Man From Elysian Fields is the story of a starving writer who becomes a high paid male escort, and, in quick succession, gains the world and loses his soul (before losing the world, in the form of a book deal as well) before finally gaining both back again. Despite the somewhat outlandish premise, the film is pure formula. Man is, however, in some ways a wonderfully original, well written and beautifully acted movie. It contains a startling insight: writers are not whores so much as they are liars. By trade and by nature, they lie to themselves and others. Every character in the movie, save one, is in some way a writer, and they all, save one, lie, none more so than the main character, Byron Tiller ( Andy Garcia).
There are two types of protagonists in films: the great person and the good. Epics and biographies concern themselves with famous leaders. These people are allowed their flaws because of the transcendence of their accomplishments. Conversely, character studies deal with the quotidian drama of regular people, who must, because they are not great, be good. Byron’s problem is that he believes himself to be a great man and a good one and isn’t either. The film’s problem is that it hands him the rewards belonging to both sorts of men (a successful book and a happy family) in the end with him having earned neither of them. Writer Phil Lasker and director George Hickenlooper, otherwise so able in depicting fascinating, sympathetic, damaged characters, fail miserably to make Byron anything other than bland and vaguely offputting. To be sure, they are not helped in1A}ir endeavor by Garcia, whose Byron effects a superior, prissy tone throughout the film, but the problem of Byron as he is written is one common to too many protagonists. Screenwriters fall into the trap of having written the character to be the protagonist or hero, and then forget to give the character anything to do or say to make that heroic designation believable. It’s a classic case of the pitfalls of telling instead of showing. This is why supporting characters are so often better written and more affecting. That’s certainly the case here, as one of the best ensembles I’ve ever seen neatly steals the movie from under Byron’s sanctimonious nose.
James Coburn made his last screen appearance as Pulitzer prize winner Tobias Alcott, and Olivia Williams makes her best one to date as Andrea Alcott. The Alcotts both employ Byron’s talents, Andrea in the usual fashion, and Tobias as a ghost writer. Tobias is dying, and wants nothing more than to finish his last book and for Andrea to be happy. Andrea wants to be loyal to her husband, whom she loves (although it is possible she loves his Pulitzer more). Byron is a double occasion for her loyalty: as he is a professional, it isn’t cheating, and as he is a talented writer, he can help Tobias with his novel, thereby securing her husband’s posthumous reputation. The triangle which develops between Byron and the Alcott’s is one of the movie’s best set pieces. On the surface, it seems to be all about sex (Tobias continually walks in on Andrea and Byron, much to Byron’s discomfort — and no one else’s) but wonderful, arch dialogue and subtle plot development reveal the real conflict to be about art and fame.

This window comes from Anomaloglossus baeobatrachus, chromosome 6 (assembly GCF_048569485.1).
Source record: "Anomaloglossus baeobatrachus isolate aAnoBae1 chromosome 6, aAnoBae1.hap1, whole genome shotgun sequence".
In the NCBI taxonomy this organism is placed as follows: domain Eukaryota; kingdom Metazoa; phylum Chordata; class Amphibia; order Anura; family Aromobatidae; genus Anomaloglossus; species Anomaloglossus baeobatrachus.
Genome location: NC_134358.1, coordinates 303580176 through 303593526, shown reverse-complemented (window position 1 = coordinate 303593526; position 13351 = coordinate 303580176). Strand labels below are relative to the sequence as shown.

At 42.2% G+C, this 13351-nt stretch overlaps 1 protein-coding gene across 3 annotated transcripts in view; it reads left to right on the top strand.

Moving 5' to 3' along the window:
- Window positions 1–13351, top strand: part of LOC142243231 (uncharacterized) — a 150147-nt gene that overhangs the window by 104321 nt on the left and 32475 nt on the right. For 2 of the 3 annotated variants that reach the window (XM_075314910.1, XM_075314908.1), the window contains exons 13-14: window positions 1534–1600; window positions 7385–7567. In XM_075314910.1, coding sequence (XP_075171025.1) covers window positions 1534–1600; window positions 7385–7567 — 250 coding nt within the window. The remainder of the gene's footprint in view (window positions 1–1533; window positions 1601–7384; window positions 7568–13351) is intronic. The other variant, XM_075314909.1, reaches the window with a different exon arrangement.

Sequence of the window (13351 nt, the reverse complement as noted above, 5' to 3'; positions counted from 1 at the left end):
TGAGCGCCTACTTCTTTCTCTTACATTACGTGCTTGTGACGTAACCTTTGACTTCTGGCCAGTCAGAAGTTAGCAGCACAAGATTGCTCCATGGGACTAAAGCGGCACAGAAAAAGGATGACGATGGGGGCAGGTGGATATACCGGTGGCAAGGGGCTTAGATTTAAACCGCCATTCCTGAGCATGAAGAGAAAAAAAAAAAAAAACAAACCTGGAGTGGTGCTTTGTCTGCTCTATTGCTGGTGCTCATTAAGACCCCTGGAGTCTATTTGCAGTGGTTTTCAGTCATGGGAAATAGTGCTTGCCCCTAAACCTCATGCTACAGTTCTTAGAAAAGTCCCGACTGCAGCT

The film, however, belongs to its biggest liar and only honest character (yes, they are an item, no, it doesn’t work out). Angelica Huston is brilliantly devoid of mercy and full of wisdom as Jennifer, a society wife who is the only client of Byron’s boss, Luther Fox (Mick Jagger). Her character’s impact is largely derived from Huston’s masterful non-verbal acting. Her total and casual possession of Luther is expressed perfectly in the way she is constantly touching him: straightening his tie, stroking his face. Her physical affection resembles nothing so much as the way people caress their pets. Luther, who does everything else out of watchful calculation, leans into her hand involuntary as a reflex. Pay attention. This is what it looks like when one person owns another. It’s always a risk to cast a non-actor in a leading role. Far more often than a compelling, naturalistic turn like Eminem’s in 8 Mile, you get an embarrassment. Jagger’s performance needs to be preserved and mailed to Madonna, Mariah, Mandy, and Britney with the following note: watch and learn. Jagger locates the key to the character in the way he moves. Luther never walks but he dances. He glides through the movie with one hand in his pocket, arm at an angle, shoulders squared, a dip in his stride in every step. He walks with the intent of seduction. Luther is a very successful business man whose business is creating a facsimile of love. He falls for Jennifer, and can’t counterfeit the truth. Luther has the most acute case of self-deception ever: it’s clear that in his head, he and Huston are a couple. He has his fantasy shattered at the end of every month when he picks up his check, but reconstitutes it in time for their next appointment.
When Luther finally has the truth shown to him in the most painful way possible, he shares it with Byron in the film’s best scene. A lesser film would have an overwrought Luther declaim his tragedy, explicitly state its connection to Byron and otherwise indicate that this is The Point. Hickenlooper has Luther evenly remind Byron not to forget what he is, with such a calm tone that if we hadn’t witnessed a previous scene, we’d have no idea that Luther speaks from a broken heart. Luther and Jennifer fair the best of all the characters because their creators have no expectations of them. They are not needed to direct the plot, so they act as their characters dictate. It is a method which would have made for a great film had it been applied to Byron.
Archived article by Erica Stein